Drive and Jalopnik race around Manhattan on a pair of Bombardier Recreational Products - a Can-Am Spyder F3S and a Sea-Doo GTX - to see which is faster: land or water.
Jalopnik is trying to make the world a better place by sending a traumatized driver to Lime Rock Park to regain his confidence behind the wheel.
The weather might be nasty, but Jalopnik is showing that the snow and ice can still be tons of fun too in the right vehicle. It took a quartet of performance cars to the Consumer Reports test track to go sliding around the slippery circuit.
Being an automotive journalist can be a dangerous gig. No, we're not talking about the risk of carpal tunnel from typing for eight to ten hours a day, five to six days a week or the long periods of sitting. Instead, we're referring to what may be more obvious: the cars. For all of our talk and bravado when it comes to the high-performance vehicles we drive, testing a powerful vehicle on public roads requires a high degree of responsibility and judgment. Every journalist has found themselves lack
Nearly a year ago, NASCAR champion Jeff Gordon teamed up with Pepsi for a commercial. Gordon would be disguised and terrorize a used car salesman on an extreme test drive. It was staged, quite obviously, we said. Our friends at Jalopnik were a bit more vociferous in calling out the ad's more artificial points.
Jeep has been shuttling around Alfa Romeo-based test mules and camouflaged prototypes of its replacement for the current Liberty for some time now. Those heavily disguised vehicles may have offered a glimpse of the new Jeep, but a new set of production-line images from Jalopnik tell a much more complete story.
Given the chance to ask Hyundai's US CEO John Krafcik a question, what would you ask? If you're a Jalopnik reader, you're apparently curious if Hyundai plans to bring over a five-door Accent hatchback. Krafcik took the time to answer the question in the affirmative, and then used the opportunity to proclaim that a five-door Hyundai Accent hatchback "will kick the Fiesta's butt."
BYD's Wang Chanfu and Jalopnik's Matt Hardigree say hi to the ALMS folks
If you're into automotive blogs on the internet, you know that Autoblog and Jalopnik are like Ford and Chevy, Coke and Pepsi, or any other great pair of products that divides our desires. There was a time when Autobloggers and Jalops didn't talk to each other and no link love flowed between the two sites, but things have changed since those dark days, mostly thanks to Mike Spinelli, who announced today that he's stepping down as Editor in Chief of Jalopnik.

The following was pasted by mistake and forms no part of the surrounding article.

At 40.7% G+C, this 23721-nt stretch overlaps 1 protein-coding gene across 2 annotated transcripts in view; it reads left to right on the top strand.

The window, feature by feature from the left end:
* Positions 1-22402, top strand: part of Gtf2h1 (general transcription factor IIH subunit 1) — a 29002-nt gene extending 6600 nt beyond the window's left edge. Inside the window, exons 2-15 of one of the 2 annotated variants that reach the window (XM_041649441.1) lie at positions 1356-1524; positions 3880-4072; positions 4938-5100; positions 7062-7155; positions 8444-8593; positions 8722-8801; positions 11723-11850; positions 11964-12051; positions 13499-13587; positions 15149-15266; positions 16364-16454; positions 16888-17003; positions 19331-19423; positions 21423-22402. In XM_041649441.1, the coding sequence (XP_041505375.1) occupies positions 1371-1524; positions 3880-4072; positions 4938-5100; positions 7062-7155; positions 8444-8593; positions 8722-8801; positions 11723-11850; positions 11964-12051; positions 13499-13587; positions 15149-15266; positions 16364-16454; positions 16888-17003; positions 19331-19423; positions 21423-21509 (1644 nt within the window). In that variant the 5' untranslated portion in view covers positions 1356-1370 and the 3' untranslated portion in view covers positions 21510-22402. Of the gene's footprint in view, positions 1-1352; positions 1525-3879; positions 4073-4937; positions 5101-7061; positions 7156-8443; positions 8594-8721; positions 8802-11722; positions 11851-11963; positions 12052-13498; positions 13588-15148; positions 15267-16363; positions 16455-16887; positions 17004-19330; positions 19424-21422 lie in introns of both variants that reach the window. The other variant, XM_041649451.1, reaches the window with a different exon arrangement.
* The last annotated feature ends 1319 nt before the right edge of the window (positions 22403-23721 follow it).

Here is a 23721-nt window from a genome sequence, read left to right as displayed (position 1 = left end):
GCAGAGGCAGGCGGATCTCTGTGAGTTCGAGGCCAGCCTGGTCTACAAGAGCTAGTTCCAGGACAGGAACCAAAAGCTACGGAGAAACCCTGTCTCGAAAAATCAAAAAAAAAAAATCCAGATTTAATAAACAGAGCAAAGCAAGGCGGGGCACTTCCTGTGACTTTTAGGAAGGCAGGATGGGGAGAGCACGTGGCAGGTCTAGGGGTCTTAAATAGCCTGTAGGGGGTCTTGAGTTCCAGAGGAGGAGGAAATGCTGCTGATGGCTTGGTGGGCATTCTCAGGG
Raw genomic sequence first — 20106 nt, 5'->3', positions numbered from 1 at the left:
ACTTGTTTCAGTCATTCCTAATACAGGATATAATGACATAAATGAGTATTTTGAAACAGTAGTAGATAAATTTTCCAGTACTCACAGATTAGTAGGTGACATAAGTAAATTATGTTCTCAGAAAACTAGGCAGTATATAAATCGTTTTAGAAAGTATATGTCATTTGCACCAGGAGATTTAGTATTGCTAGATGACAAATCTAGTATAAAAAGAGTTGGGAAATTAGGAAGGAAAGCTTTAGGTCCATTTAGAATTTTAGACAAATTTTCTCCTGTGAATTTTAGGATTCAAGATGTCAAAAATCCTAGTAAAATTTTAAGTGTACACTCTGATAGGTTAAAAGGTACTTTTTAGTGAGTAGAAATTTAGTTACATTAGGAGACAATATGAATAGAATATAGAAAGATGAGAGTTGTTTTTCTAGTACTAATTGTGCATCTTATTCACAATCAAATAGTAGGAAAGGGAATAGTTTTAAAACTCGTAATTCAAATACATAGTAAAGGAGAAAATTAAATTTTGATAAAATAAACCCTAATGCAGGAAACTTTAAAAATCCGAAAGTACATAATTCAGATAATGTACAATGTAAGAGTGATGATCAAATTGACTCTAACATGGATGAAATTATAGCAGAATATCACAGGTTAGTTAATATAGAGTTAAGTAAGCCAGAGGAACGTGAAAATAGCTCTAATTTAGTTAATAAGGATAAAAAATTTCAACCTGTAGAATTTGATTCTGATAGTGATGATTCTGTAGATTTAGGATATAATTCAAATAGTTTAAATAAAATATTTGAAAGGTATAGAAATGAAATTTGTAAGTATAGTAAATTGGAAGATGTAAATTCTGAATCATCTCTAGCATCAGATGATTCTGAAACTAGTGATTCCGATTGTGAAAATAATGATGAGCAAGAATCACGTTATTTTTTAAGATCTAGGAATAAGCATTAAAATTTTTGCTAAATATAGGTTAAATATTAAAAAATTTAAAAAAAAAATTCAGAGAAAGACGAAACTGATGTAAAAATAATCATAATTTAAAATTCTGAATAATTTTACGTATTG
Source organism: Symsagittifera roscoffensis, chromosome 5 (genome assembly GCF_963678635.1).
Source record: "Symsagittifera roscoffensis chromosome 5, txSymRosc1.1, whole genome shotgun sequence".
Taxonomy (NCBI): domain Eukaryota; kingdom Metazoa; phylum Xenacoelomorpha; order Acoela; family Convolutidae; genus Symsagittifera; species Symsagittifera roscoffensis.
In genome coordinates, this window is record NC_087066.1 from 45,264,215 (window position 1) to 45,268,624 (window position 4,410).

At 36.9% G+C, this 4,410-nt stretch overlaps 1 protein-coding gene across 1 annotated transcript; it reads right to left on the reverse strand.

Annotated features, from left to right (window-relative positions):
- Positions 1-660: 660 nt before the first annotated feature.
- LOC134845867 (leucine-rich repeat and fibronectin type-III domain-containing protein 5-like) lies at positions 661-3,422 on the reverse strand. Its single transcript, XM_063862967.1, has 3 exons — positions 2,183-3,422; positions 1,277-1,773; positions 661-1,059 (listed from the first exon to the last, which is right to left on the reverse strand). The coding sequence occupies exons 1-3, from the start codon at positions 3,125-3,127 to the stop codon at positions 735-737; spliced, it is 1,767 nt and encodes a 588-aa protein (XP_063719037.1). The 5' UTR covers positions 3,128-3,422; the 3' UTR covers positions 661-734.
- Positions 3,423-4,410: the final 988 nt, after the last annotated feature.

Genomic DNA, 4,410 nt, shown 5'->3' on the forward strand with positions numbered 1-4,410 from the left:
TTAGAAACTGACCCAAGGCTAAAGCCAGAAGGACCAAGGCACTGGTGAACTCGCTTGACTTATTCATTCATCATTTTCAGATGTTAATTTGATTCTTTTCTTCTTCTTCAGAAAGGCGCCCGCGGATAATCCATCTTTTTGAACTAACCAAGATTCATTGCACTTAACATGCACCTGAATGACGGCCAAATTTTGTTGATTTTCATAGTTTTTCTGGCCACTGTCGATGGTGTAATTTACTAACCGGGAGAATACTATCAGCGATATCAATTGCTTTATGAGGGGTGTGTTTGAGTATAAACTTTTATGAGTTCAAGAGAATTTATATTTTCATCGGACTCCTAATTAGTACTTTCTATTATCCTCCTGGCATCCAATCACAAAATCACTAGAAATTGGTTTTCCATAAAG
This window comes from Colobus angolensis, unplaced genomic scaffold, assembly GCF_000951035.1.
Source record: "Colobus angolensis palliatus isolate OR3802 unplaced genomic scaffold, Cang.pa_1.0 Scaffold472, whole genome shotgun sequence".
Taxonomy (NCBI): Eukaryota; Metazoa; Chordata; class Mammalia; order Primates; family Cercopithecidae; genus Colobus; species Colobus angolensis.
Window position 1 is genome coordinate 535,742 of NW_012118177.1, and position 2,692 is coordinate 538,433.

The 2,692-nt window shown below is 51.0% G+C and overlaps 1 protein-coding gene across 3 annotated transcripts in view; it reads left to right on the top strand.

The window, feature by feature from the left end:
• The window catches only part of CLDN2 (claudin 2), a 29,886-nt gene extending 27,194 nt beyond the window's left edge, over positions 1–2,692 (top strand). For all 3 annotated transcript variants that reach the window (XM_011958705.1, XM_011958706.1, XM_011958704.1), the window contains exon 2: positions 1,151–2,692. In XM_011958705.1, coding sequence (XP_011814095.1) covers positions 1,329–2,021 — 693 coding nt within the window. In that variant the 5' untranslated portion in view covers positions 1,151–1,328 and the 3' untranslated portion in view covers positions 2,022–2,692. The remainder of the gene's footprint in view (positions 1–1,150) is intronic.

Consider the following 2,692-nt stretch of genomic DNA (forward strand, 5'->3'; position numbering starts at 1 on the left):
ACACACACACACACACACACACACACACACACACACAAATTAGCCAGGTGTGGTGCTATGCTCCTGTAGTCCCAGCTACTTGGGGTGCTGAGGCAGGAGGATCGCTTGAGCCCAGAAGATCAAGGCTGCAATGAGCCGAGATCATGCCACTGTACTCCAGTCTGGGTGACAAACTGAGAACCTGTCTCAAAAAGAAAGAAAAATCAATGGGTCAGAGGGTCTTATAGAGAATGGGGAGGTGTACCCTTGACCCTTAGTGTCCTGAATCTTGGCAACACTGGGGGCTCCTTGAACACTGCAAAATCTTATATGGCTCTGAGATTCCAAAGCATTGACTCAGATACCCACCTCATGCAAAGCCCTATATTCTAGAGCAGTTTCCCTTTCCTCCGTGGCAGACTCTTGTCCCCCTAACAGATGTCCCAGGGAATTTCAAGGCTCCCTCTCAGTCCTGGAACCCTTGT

Jalopnik recently launched a new site design, and realized its new look required a vehicle giveaway to keep them near the head of the class. You won't hear any argument from us. A previous re-do brought speculation of an engineless early 80's El Camino, but unfortunately that never happened.
Jalopnik has scored some primo spy shots of the 2008 Honda Accord. Super-shutterbugs Brenda Priddy & Co. captured both the sedan and coupe out in the open as they were being prepared for a photo shoot. As you can see by looking at the coupe (click image at right for full views), it's basically a dead ringer for the concept car Honda trotted out in Detroit, only the production version's got a nicer-looking lower front fascia. Around back, the concept's through-the-bumper exhaust has been repl
Yesterday, we got an impassioned plea from AB reader Ray about the upcoming hearing at the Alameda County Administration Building, where efforts to ban both drifting and overnight camping at the historic Altamont Motorsports Park are underway.
Davey Johnson models the Jalopnik uniform – a Husker Du shirt and full facial hair
The Chrysler Group's PR chief Jason Vines responded yesterday to the company's decision to ask YouTube to yank the two not-ready-for-prime-time gag ads that Jalopnik had posted and featured on its blog this week. Vines explains the two ads were "part of an outtakes reel for the real gag ads." The two profane ads, he goes on to say, were released without permission, which subsequently sent Vines into a profane-peppered rage of his own after learning of the breach when he returned home from the L.
I finally got around to checking out the trailer for the new documentary "Who Killed The Electric Car?" on the Sony Classics website. I'm a big fan of documentary films because they can convey a lot of information easily and in such a way that people are willing to receive it, even pay for it. Of course, the medium is easily abused and discounted, so it's kind of a treacherous field to play in. Still, the trailer makes this film look incredibly scathing and the topic – car companies introd